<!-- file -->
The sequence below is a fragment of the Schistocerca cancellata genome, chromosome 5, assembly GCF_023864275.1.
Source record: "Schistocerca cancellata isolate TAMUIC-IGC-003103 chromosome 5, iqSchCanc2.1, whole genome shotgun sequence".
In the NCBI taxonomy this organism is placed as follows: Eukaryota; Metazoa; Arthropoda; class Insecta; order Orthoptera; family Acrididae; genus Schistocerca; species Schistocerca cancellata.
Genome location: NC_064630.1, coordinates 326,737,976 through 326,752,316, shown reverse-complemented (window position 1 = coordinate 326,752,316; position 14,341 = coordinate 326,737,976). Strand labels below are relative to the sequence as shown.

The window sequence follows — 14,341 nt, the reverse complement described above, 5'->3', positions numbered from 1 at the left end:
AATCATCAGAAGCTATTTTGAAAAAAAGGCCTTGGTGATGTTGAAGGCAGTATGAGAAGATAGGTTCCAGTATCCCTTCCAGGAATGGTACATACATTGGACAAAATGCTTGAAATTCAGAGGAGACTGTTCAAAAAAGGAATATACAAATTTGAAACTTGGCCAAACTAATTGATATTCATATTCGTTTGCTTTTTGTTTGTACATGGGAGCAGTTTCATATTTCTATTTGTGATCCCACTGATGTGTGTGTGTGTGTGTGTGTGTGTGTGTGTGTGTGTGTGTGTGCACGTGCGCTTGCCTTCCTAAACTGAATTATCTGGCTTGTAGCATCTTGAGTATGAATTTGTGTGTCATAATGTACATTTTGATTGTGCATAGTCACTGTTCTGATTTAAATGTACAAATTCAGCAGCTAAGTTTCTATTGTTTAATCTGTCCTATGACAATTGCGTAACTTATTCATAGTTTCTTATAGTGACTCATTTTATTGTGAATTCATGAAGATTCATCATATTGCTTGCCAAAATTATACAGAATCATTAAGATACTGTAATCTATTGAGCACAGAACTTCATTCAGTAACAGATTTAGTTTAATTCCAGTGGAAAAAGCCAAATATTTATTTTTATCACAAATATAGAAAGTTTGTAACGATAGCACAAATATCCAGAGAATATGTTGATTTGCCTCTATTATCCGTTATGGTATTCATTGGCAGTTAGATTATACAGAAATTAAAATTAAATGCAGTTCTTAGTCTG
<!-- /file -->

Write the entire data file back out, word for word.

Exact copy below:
The sequence below is a fragment of the Schistocerca cancellata genome, chromosome 5, assembly GCF_023864275.1.
Source record: "Schistocerca cancellata isolate TAMUIC-IGC-003103 chromosome 5, iqSchCanc2.1, whole genome shotgun sequence".
In the NCBI taxonomy this organism is placed as follows: Eukaryota; Metazoa; Arthropoda; class Insecta; order Orthoptera; family Acrididae; genus Schistocerca; species Schistocerca cancellata.
Genome location: NC_064630.1, coordinates 326,737,976 through 326,752,316, shown reverse-complemented (window position 1 = coordinate 326,752,316; position 14,341 = coordinate 326,737,976). Strand labels below are relative to the sequence as shown.

The window sequence follows — 14,341 nt, the reverse complement described above, 5'->3', positions numbered from 1 at the left end:
AATCATCAGAAGCTATTTTGAAAAAAAGGCCTTGGTGATGTTGAAGGCAGTATGAGAAGATAGGTTCCAGTATCCCTTCCAGGAATGGTACATACATTGGACAAAATGCTTGAAATTCAGAGGAGACTGTTCAAAAAAGGAATATACAAATTTGAAACTTGGCCAAACTAATTGATATTCATATTCGTTTGCTTTTTGTTTGTACATGGGAGCAGTTTCATATTTCTATTTGTGATCCCACTGATGTGTGTGTGTGTGTGTGTGTGTGTGTGTGTGTGTGTGTGTGTGCACGTGCGCTTGCCTTCCTAAACTGAATTATCTGGCTTGTAGCATCTTGAGTATGAATTTGTGTGTCATAATGTACATTTTGATTGTGCATAGTCACTGTTCTGATTTAAATGTACAAATTCAGCAGCTAAGTTTCTATTGTTTAATCTGTCCTATGACAATTGCGTAACTTATTCATAGTTTCTTATAGTGACTCATTTTATTGTGAATTCATGAAGATTCATCATATTGCTTGCCAAAATTATACAGAATCATTAAGATACTGTAATCTATTGAGCACAGAACTTCATTCAGTAACAGATTTAGTTTAATTCCAGTGGAAAAAGCCAAATATTTATTTTTATCACAAATATAGAAAGTTTGTAACGATAGCACAAATATCCAGAGAATATGTTGATTTGCCTCTATTATCCGTTATGGTATTCATTGGCAGTTAGATTATACAGAAATTAAAATTAAATGCAGTTCTTAGTCTG